WASHINGTON (JTA) — Congressional Democrats defended their meetings with Richard Goldstone and denied any J Street role in arranging the sit-downs with the author of a controversial report on the 2009 Gaza War.
Goldstone and two senior aides to top Democrats who had knowledge of the meetings denied J Street’s involvement. The denials followed a Washington Times report last week asserting that J Street facilitated meetings between Goldstone and lawmakers.
An aide to Rep. Howard Berman (D-Calif.), the chairman of the U.S. House of Representatives Foreign Affairs Committee, told JTA that Mort Halperin — the director of the Open Society Institute who is also listed as one of five J Street directors on its tax returns — directly appealed to Berman as a friend and not representing any group.
"Mort called Howard as a friend of 35 years asking him to take a meeting," said the aide, speaking on background. "It wasn’t set up through J Street. Mr. Berman was happy to do it."
The account was confirmed by a senior aide in the office of another top Democrat and by Goldstone, a respected South African human rights prosecutor.
"With regard to the arrangements for the meetings, I initially had contact only with OSI," Goldstone, who is Jewish, wrote in an e-mail to JTA. "Only in Washington did" the New America Foundation "come into the picture and Daniel Levy of NAF attended some but not all of the meetings. To my knowledge J Street had no involvement with the arrangements for the meetings."
The denials from Berman’s office and Goldstone came after JTA queries; the other aide to a senior Democrat called JTA unsolicited.
Halperin, Levy and others were concerned over what they viewed as the demonization of Goldstone subsequent to his authoring of the report on the 2009 Gaza War commissioned by the U.N. Human Rights Council. Goldstone called for Israel and Hamas to investigate their actions during the war, alleging that both sides committed war crimes and possibly crimes against humanity. He said failing to investigate could result in international war crimes prosecutions.
Israel has had internal probes into its actions during the war; Hamas has not.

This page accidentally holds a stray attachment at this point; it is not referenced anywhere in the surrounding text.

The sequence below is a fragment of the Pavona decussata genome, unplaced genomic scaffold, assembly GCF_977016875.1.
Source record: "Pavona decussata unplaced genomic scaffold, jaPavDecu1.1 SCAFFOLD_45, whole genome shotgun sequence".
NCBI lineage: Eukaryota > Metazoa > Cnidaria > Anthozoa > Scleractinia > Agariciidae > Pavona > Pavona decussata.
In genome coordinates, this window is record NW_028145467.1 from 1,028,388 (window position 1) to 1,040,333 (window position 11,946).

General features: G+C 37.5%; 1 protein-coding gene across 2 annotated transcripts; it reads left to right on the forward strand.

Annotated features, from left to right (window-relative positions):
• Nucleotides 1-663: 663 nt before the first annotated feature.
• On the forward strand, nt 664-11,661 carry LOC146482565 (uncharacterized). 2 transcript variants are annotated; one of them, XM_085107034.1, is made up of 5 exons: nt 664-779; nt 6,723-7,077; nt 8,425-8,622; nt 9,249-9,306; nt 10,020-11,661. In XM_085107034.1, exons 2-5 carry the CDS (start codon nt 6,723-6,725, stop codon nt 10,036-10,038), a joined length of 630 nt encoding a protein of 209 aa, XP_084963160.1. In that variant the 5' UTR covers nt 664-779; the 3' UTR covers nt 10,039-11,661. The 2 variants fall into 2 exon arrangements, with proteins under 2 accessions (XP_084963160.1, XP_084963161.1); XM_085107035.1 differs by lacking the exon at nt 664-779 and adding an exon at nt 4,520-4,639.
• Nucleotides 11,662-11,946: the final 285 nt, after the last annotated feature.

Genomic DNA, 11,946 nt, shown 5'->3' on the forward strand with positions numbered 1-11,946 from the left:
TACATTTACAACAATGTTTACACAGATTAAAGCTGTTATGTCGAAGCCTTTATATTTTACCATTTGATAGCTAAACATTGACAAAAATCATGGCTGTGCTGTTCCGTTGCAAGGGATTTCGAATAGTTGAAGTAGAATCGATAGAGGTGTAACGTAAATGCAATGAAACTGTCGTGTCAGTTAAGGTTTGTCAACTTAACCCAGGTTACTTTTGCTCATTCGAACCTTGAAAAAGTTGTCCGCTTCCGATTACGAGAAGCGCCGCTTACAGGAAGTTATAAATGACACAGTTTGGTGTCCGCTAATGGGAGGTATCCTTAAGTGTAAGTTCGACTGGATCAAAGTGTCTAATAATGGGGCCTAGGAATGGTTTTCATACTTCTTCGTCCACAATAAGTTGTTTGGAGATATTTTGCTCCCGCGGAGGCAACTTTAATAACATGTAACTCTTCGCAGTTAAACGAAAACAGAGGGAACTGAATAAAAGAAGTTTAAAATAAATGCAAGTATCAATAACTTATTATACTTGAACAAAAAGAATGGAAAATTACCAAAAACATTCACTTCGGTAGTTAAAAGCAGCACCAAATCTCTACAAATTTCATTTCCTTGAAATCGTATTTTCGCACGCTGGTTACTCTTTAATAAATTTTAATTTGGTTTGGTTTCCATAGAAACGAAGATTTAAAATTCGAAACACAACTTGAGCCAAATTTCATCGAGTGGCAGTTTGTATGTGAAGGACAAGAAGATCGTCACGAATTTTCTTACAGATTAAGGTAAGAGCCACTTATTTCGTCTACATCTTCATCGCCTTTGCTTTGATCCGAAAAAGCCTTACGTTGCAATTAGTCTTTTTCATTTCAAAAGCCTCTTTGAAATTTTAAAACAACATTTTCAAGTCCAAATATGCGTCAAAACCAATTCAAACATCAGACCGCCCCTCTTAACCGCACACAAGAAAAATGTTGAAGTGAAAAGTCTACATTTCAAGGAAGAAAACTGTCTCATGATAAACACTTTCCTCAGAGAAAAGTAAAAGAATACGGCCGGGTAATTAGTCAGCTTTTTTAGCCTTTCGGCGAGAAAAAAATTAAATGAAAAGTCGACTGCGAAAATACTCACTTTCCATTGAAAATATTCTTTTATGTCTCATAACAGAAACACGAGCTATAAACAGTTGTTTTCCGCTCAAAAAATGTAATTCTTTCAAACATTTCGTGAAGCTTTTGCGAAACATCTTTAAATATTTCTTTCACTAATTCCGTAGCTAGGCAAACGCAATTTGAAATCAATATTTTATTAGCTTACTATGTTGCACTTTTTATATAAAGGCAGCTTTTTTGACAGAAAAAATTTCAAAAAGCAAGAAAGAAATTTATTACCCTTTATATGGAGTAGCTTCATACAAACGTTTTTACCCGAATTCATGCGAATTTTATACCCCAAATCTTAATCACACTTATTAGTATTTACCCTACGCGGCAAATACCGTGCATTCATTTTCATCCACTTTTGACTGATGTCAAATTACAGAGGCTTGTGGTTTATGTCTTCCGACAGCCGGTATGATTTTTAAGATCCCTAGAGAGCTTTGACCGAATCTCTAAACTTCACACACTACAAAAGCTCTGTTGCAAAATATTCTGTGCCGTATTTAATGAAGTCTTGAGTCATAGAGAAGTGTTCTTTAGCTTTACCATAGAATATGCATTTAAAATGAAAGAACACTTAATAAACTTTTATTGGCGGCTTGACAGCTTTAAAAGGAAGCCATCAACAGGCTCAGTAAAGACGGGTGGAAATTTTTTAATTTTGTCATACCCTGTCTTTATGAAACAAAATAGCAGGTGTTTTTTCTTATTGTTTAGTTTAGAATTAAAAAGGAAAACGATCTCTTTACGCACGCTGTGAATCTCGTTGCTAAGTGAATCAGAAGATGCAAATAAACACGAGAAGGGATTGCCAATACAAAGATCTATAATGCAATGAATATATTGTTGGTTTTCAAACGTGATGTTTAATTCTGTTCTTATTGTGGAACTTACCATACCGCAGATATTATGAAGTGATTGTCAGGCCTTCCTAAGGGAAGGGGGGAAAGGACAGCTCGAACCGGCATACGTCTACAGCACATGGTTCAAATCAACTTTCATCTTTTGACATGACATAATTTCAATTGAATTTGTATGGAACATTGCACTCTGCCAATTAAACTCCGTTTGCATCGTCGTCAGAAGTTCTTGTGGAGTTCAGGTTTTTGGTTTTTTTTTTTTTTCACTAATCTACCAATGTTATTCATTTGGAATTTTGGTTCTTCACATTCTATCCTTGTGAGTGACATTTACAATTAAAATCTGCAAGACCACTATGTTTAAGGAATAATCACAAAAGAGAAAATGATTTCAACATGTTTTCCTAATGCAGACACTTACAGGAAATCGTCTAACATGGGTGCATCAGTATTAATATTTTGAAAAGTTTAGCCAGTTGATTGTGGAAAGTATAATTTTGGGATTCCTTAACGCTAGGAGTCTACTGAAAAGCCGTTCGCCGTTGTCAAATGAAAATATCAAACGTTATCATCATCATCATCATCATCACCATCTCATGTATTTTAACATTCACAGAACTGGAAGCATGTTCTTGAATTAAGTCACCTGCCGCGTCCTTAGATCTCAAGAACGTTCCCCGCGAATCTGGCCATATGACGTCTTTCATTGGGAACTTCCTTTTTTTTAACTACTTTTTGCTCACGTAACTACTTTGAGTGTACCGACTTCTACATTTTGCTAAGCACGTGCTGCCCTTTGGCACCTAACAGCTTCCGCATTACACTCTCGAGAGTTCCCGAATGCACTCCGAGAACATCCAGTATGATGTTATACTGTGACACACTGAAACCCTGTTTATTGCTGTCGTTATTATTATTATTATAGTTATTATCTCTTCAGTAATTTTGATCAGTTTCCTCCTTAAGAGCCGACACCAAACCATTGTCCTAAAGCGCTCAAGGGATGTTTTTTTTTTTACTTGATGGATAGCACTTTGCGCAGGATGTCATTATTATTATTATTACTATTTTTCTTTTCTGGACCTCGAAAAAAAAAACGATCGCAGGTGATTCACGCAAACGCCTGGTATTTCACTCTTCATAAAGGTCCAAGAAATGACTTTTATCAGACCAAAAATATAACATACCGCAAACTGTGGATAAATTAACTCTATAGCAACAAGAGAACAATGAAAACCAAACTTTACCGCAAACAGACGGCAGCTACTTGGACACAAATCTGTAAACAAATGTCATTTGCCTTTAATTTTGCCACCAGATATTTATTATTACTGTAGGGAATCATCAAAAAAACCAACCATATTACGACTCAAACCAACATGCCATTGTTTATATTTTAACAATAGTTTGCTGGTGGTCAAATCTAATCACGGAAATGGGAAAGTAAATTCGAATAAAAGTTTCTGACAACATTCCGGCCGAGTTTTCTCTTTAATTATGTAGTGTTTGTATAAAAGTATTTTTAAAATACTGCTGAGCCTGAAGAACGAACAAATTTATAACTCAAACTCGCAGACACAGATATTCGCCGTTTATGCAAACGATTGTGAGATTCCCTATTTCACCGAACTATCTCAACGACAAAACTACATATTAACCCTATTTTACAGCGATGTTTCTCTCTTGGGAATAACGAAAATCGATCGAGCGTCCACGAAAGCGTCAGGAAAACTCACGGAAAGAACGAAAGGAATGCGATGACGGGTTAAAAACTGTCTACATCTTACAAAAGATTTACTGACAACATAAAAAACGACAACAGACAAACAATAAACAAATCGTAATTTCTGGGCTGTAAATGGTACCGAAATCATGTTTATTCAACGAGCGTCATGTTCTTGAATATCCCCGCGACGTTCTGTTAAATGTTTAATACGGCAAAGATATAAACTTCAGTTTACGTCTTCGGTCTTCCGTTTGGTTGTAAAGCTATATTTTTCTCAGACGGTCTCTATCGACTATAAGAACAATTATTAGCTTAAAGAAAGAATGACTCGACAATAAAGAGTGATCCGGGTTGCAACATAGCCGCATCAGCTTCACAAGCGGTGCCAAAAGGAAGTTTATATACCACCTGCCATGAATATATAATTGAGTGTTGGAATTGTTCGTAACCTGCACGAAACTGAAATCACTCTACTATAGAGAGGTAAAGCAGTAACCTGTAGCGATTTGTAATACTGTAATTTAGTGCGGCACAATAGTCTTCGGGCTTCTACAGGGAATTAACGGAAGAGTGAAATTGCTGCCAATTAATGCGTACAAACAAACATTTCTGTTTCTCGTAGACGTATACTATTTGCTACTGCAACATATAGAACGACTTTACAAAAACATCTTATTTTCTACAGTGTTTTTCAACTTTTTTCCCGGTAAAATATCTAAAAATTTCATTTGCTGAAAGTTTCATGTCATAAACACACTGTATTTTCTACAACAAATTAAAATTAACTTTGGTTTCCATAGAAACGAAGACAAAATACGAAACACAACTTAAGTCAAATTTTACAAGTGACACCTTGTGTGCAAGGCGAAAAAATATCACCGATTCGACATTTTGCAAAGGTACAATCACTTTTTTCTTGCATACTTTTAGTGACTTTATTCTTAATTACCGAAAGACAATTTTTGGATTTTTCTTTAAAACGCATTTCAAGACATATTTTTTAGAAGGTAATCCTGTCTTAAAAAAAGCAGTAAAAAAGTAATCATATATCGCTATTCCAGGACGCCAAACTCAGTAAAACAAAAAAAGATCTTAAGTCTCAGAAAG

Israel and pro-Israel groups said the report was biased, failing to take into account the exigencies of urban warfare and de-emphasizing the Hamas rocket attacks that triggered the war, in which 13 Israelis and more than 1,100 Palestinians were killed.
J Street officials have said that they shared contact information with other groups, including OSI, involved in arranging the Goldstone meetings, and made a handful of preliminary calls to lawmakers’ offices to assess if there were interest in such meetings.
OSI is principally funded by billionaire philanthropist and liberal activist George Soros, who also has given to NAF.
J Street recently acknowledged that it had misled the public about Soros’ involvement in the group, and acknowledged that Soros and his family have donated $750,000 to the organization since its 2008 funding (or about 7 percent of its budget).
Goldstone had 10 or 12 meetings on Capitol Hill. The meeting with Berman took place two weeks after he helped secure passage of a congressional resolution condemning Goldstone’s report.
The two top Democratic aides who spoke to JTA expressed surprise that there should be any controversy about Goldstone’s visits.
"There were things that greatly disturbed Mr. Berman" about the Goldstone report, Berman’s aide said, "and he wanted to address the issues. He doesn’t have a policy of only meeting with people he agrees with — he meets with people across the spectrum."